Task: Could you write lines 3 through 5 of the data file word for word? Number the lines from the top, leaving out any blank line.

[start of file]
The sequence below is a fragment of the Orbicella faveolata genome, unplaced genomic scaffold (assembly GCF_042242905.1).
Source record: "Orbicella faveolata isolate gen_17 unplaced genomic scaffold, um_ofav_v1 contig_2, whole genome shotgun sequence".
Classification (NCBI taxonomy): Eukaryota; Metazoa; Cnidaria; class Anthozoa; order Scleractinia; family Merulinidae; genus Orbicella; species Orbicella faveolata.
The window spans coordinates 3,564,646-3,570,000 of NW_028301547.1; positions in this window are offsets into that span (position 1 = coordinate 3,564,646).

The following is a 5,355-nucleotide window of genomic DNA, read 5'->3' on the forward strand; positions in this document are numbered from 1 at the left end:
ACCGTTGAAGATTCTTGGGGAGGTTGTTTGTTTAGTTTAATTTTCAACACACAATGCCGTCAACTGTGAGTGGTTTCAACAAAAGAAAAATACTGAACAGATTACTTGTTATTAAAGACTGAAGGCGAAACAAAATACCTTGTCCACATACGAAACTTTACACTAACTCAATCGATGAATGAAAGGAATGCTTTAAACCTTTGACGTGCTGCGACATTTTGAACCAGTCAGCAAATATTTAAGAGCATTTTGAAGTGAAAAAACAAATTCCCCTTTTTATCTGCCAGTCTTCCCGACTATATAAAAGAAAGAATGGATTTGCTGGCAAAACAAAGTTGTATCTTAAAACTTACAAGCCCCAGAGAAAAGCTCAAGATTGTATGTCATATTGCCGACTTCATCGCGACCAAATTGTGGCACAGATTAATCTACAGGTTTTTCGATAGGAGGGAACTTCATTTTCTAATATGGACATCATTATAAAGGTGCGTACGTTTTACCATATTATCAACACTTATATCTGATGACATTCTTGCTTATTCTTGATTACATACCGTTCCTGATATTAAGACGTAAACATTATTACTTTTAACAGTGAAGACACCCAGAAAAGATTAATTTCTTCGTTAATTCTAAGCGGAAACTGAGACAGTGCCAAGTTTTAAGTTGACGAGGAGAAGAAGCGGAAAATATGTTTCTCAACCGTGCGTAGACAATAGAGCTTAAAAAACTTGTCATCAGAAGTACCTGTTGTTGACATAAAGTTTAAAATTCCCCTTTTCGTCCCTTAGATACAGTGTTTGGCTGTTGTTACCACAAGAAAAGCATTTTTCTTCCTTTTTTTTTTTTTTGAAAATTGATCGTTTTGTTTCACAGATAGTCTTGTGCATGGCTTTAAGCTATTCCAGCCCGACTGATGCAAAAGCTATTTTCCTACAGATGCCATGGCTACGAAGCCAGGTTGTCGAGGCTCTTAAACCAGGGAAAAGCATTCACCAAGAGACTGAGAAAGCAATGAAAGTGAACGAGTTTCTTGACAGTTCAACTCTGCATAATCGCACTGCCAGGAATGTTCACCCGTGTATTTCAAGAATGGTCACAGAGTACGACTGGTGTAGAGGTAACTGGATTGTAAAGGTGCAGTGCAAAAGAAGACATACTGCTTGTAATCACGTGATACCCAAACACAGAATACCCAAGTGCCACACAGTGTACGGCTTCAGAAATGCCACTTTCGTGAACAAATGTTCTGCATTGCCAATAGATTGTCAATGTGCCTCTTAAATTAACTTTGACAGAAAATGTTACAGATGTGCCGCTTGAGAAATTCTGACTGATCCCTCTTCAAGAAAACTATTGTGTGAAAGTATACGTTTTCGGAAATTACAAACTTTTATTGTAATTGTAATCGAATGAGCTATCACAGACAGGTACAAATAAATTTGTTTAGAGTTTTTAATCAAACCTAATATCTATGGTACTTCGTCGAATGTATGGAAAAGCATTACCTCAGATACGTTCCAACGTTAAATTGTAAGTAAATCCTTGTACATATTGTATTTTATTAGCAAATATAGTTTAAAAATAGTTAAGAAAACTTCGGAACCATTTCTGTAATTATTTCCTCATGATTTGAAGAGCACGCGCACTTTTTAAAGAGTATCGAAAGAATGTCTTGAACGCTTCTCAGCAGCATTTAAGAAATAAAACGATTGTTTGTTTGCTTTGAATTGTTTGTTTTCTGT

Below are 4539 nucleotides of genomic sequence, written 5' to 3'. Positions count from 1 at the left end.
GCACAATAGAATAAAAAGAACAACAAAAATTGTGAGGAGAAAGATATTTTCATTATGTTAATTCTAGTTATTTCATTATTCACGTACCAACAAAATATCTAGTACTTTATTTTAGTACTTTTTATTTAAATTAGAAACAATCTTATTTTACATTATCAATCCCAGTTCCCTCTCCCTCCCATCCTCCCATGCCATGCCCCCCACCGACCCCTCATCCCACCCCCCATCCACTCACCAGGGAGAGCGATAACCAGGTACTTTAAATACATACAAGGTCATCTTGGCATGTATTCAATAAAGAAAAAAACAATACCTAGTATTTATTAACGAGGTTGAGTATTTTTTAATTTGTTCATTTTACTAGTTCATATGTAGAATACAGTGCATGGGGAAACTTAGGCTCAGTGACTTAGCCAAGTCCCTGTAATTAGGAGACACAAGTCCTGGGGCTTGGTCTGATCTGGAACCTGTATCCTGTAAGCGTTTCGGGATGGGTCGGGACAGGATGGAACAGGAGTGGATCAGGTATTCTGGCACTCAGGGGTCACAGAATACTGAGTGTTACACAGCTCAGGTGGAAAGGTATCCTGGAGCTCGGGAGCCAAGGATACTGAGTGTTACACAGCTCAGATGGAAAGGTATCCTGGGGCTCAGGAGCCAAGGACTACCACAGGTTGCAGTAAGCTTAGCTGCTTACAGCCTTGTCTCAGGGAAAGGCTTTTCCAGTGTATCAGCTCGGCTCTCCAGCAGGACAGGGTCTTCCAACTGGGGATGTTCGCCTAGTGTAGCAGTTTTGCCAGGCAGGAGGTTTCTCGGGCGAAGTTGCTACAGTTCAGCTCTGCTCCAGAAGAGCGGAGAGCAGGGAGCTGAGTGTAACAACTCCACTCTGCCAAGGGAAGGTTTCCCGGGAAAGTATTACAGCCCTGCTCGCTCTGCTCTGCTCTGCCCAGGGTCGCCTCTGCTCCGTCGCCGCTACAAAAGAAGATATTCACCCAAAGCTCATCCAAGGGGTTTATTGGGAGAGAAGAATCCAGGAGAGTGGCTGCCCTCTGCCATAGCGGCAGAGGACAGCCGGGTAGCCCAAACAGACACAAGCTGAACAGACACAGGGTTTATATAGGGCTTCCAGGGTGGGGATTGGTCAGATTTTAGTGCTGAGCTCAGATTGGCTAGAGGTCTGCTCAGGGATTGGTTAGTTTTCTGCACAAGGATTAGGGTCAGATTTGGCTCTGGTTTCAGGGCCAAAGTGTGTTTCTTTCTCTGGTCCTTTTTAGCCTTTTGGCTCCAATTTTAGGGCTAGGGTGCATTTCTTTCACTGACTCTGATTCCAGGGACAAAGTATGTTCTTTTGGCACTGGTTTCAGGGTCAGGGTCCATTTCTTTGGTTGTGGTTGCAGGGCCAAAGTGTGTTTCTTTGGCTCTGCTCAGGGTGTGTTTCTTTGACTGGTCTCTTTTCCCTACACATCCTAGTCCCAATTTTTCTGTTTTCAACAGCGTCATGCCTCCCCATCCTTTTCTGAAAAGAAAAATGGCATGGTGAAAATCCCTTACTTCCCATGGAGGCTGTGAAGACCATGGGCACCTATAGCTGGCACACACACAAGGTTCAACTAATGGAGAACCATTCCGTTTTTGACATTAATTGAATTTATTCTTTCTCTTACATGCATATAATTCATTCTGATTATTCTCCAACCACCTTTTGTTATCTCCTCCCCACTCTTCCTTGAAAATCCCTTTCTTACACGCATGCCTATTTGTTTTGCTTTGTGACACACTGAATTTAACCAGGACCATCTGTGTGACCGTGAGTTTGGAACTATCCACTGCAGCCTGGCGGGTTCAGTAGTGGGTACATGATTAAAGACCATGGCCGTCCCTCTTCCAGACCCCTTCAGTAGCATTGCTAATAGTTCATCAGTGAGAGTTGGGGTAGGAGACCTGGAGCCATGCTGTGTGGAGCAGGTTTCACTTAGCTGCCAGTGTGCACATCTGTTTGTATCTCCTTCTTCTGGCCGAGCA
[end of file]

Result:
Classification (NCBI taxonomy): Eukaryota; Metazoa; Cnidaria; class Anthozoa; order Scleractinia; family Merulinidae; genus Orbicella; species Orbicella faveolata.
The window spans coordinates 3,564,646-3,570,000 of NW_028301547.1; positions in this window are offsets into that span (position 1 = coordinate 3,564,646).

The following is a 5,355-nucleotide window of genomic DNA, read 5'->3' on the forward strand; positions in this document are numbered from 1 at the left end: